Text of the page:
STUDIO GHIBLI RETROSPECTIVE REVIEW: My Neighbour Totoro (1988, HAYAO MIYAZAKI)

My Neighbor Totoro Poster.jpg

In its founding pictures (both released in 1988) Studio Ghibli could not have released two more different films. With Takahata opting to highlight the plight of war, its suffering and the effect on the common person, while other founder Miyazaki instead utilised the genre as a means to create a world of whimsical creatures and magical landscapes. For at its root, that is the exact feeling generated by his most famous film, My Neighbour Totoro. 

Featuring the official first entry of the Ghibli mascot, this production removes the need for a typical structure so as to instead highlight the exuberance of childhood, with its simple and joyous plot-line. For audience members who require a form of direction in their films, My Neighbour Totoro will most likely annoy, with the lack of consequence given to the narrative. However, where Grave of the Fireflies handled mature themes for a more mature demographic, Miyazaki has built his vision to cater younger viewers.

Beginning with a typical 80s theme tune, My Neighbour Totoro follows two young girls, Satsuki and Mei, as they relocate to the countryside. With their mother hospitalised for an unexplored reason, the two girls begin to explore their new surroundings and the neighbouring woodland. Making acquaintance with a giant creature that serves as the forest spirit (the titler Totoro), Satsuki and Mei are shown a magical landscape just beyond the world of imagination. Interacting with a multitude of different characters, including a freaky cat/bus hybrid, the two girls begin to adapt to their new surroundings, all the time waiting for their mother to return home.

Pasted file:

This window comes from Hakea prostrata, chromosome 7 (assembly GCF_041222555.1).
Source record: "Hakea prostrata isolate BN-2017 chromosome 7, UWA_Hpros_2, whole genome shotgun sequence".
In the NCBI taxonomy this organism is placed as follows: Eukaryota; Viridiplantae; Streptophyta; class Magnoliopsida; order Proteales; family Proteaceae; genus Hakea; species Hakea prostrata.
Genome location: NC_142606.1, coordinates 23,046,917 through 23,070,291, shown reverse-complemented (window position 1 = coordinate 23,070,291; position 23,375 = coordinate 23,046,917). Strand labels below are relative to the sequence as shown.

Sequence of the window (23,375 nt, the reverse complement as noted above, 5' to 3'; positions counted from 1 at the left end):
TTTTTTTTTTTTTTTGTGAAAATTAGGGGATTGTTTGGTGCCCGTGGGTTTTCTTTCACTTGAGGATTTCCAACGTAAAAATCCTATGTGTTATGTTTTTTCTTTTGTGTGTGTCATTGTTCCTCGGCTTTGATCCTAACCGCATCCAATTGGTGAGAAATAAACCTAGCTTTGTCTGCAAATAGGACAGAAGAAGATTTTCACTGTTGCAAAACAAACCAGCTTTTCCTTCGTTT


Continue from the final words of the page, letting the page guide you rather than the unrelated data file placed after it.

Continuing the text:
With no real direction, and no featured antagonist, My Neighbour Totoro feels somewhat different to other animated productions. Where the film lacks the sense of progression it makes up with a whimsical charm that is sure to delight any audience type. This comes at the cost of pacing, with the film being somewhat slower than what could be expected. In truth, Miyazaki film carries a lot of the same staples that the studio is renowned for. With his direction resulting in a film that feels magical, childlike and fun throughout.

Known for this film title character, Studio Ghibli is branded in the west around this creation. For this reason My Neighbour Totoro is an intriguing watch in how the character was first introduced and developed. Although the introduction of such an iconic piece of Japanese culture will indulge the studios fans, like most everything else in the film the character is shortchanged in exposition or development. With none of the characters being fully explained or explored, My Neighbour Totoro instead asks audience members to interpret them in the manner which best suits their personal understanding. By using the characters in this manner, Miyazaki allows his creations to be envisioned in a multitude of different ways and such carry enough appeal to last long after the films close.

One area that My Neighbour Totoro excels within the English dub is with the casting of the Fanning sisters as the film lead two characters. Portraying sisters, the two actresses are able to use real life chemistry to present the individual personalities in a realistic manner. This elevates the feeling of the two characters beyond that of the screenplay, resulting in a more engrossing a likeable pair that the compliments the wider production.

My Neighbour Totoro is an easy viewing, unstructured film that carries a lot of charm within its narrative. Famed for the introduction of a cultural icon, Miyazaki has developed a timeless fable that works in bringing a level of fun through high standard animations. 

Plot 2

Acting 4

Direction 5

Retrospect 3

Overall 3.5

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